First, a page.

A long series of sella turcica/pituitary dysmorphologies in different genotypes was consecutively described. Some of these are mentioned below. In the analyses performed in the adenopituitary gland in trisomy 18, also hormonal markings were applied. These were: keratin wide spectrum (KWS), thyroid-stimulating hormone (TSH) and neurophysin (Nph). The sella turcica was malformed in all fetuses, often with broad cranio-pharyngeal canals in the bottom of the sella [78]. The adhesion between the adenopituitary gland/pars intermedia and the neuropituitary gland was elucidated by nerve growth factor receptor (NGFR) reaction [79]. The reaction was positive in all 8 fetuses investigated. This might indicate that innervation is important for adhesion.

In an overview for clinical endocrinologists, information was given on the location of adenopituitary gland tissue and its relation to sella turcica morphology [80]. This overview should call attention to functional hormonal deficiencies due to displaced gland tissue. The significance of displacement for gland function is not known. A summary article describing several different sella morphologies with different pituitary gland malformations seen prenatally has been published with supplemental material [69]. The study demonstrates the value of combining postnatal profile radiographic diagnostics with neuroradiological diagnostics in cases with malformed sella turcica in children and young adults.

x Theme 8: Neurology
PNS (peripheral nervous system) and CNS (central nervous system) in the Craniofacial Skeleton and Neurocranium

A study of 26 human embryos/fetuses revealed that nerve tissue appeared in the jaws before bone tissue. This study also revealed that early bone formation occurred in close relation to the mandibular, maxillary, palatine and nasopalatine nerves and that the mental foramen, infraorbital foramen, palatine foramen and incisive foramen are areas of incipient bone formation in the jaws [81].

b PNS and CNS

A close connection was demonstrated between the development of the craniofacial skeleton and the brain. This was illustrated by new observations in different syndromes [82]. In this study, borders between face regions and cranial regions with different developmental origins were set up for elucidation of diseases and syndromes involving these regions. In an overview given in the medical dissertation by Inger Kjaer, the term “Neuro-osteology” was introduced [83]. Two neuro-osteological interrelationships that can be observed on profile radiographs and orthopantomograms have been demonstrated [84]. The one is the sella turcica/pituitary gland region observed on profile radiographs and the other is a schematic presentation of the peripheral innervation diagram usable in dental diagnostics on orthopantomograms.

A recent example of the clinical usability of the neuro-osteological way of thinking is given in a study on localized scleroderma en coup de sabre affecting facial skin, dentition and bone tissue within a craniofacial developmental region [85]. In this study, the different skin affections observed in 6 patients demarcated the developmental regions involved. Within the different regions, different teeth were malformed, and the skeletons were also affected differently. The conclusion was that the scleroderma condition seemed to extend from the skin in depth to the sella turcica in the different fields affected. How and where the central nervous system is affected will be another step in the unraveling of this disease.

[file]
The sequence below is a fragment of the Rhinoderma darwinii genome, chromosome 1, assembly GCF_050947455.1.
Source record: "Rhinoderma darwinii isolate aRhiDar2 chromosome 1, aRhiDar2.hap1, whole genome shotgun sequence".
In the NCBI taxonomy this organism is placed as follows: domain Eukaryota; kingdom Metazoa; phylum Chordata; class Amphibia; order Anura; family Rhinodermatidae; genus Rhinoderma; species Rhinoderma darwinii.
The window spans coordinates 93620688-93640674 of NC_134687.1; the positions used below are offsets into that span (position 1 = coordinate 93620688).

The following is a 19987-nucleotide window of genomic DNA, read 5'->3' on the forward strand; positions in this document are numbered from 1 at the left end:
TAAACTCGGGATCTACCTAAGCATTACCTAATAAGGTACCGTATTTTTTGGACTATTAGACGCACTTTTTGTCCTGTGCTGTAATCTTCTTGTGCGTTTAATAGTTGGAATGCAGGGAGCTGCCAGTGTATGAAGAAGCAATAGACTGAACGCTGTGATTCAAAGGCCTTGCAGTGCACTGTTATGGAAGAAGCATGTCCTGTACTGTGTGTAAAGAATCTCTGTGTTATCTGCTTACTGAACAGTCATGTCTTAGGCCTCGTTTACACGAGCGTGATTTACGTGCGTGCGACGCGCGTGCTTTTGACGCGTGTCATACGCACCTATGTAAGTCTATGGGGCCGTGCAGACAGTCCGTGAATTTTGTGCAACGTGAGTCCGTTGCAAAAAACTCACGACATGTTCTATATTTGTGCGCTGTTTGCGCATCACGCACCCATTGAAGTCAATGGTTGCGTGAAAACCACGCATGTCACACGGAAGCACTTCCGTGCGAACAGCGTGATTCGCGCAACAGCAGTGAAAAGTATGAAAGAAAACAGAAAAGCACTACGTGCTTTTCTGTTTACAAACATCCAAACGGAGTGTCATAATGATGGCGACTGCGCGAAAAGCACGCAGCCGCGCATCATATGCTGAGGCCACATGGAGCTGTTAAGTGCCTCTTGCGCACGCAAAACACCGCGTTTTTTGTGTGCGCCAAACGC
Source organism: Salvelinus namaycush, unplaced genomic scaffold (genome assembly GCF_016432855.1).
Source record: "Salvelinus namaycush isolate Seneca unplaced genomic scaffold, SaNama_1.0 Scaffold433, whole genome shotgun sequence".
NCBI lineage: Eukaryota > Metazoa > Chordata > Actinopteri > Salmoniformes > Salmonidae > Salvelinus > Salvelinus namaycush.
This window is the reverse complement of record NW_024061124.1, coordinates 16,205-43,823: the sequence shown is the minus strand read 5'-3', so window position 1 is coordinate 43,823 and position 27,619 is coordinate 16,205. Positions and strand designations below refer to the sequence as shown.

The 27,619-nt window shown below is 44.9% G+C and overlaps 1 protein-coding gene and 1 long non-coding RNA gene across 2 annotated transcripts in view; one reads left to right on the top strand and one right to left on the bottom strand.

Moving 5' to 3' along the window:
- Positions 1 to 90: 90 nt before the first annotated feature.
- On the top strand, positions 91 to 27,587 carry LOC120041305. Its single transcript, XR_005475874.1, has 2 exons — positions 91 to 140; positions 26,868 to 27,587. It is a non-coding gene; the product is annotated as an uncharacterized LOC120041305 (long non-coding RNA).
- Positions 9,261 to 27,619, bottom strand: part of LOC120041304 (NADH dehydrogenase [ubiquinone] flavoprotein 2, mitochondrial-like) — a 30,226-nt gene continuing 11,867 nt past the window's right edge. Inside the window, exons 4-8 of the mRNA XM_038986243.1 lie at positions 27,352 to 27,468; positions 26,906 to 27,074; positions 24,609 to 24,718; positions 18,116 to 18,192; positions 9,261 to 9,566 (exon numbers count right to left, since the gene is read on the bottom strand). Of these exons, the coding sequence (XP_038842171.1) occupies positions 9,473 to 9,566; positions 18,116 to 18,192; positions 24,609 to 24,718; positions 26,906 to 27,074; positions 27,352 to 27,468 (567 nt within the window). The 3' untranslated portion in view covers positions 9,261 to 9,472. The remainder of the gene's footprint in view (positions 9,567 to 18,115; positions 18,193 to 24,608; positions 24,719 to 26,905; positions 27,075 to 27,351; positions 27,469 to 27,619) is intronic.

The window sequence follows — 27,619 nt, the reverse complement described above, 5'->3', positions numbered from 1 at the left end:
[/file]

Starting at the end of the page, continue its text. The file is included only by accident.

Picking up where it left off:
c The Neurocranium

In the mid axial region, the outer surface of the brain is from the anterior to the posterior aspects covered by the frontal bones, the parietal bones and the occipital squama of the occipital bone. The frontal bone and the occipital squama are visible on radiographs before the ossification of the cranial base appears in the axial craniofacial tissue block [54]. In a study on the development of the parietal bones and the interparietal suture in normal fetuses, it was demonstrated how bony trabeculae radiated from the bilateral parietal tuber regions towards the region of the sagittal suture and the anterior fontanelle [86].

Radiographic, cephalometric and histological analyses of the region bordered on profile radiographs by the lower occipital squama and the occipital clivus have presented normal values for size, shape and position of the mid axial region covering the cerebellum [87]. These measurements were normal standards for later analyses of the cerebellar regions in pathological cases. A study on the cerebellar regions in 58 fetuses diagnosed with Down syndrome revealed that the cerebellar area in Down syndrome is smaller in the sagittal and vertical directions than in fetuses with a normal genotype [88]. In fetal anencephaly, the cerebrum and cranial vault do not develop, while the cerebellum might be visible during the autopsy. An analysis of the cerebellar field has been the basis for a sub-classification of 23 anencephalic human fetuses [89].

xi Theme 9: Fetal Pathology
Fetal Pathology

Fetal pathology is a medical specialty practiced by requisitioning at specific hospitals where pathologists are particularly experienced in the field. In this theme, fetal pathological investigations and results will be interrelated or bridged with pathological findings in the postnatal craniofacial profile.

xii Bridging prenatal pathological results to postnatal observations
A Holoprosencephaly/ SMMCI
a Prenatal

The holoprosencephaly spectrum encompasses a group of phenotypically related conditions with defective midline cleavage of the embryonic forebrain and is associated with facial malformations. Most cases are related to genetic disorders such as trisomy 13 and 18. Eight human fetal pathological cases with cyclopia, ethmocephaly, cebocephaly, median cleft lip and short philtrum were examined by radiography and histology [90]. Cases with the most severe facial malformations also had the most severely affected facial skeleton, the nasal cavity included. As the occipital bones were normal in all cases, it was concluded that the malformation in holoprosencephaly resulted from ectomesenchymal disturbance anterior to the rostral end of the notochord in embryonic life. The brain was alobar or semilobar in all cases. More severe brain malformations were seen in accordance with severe facial malformations.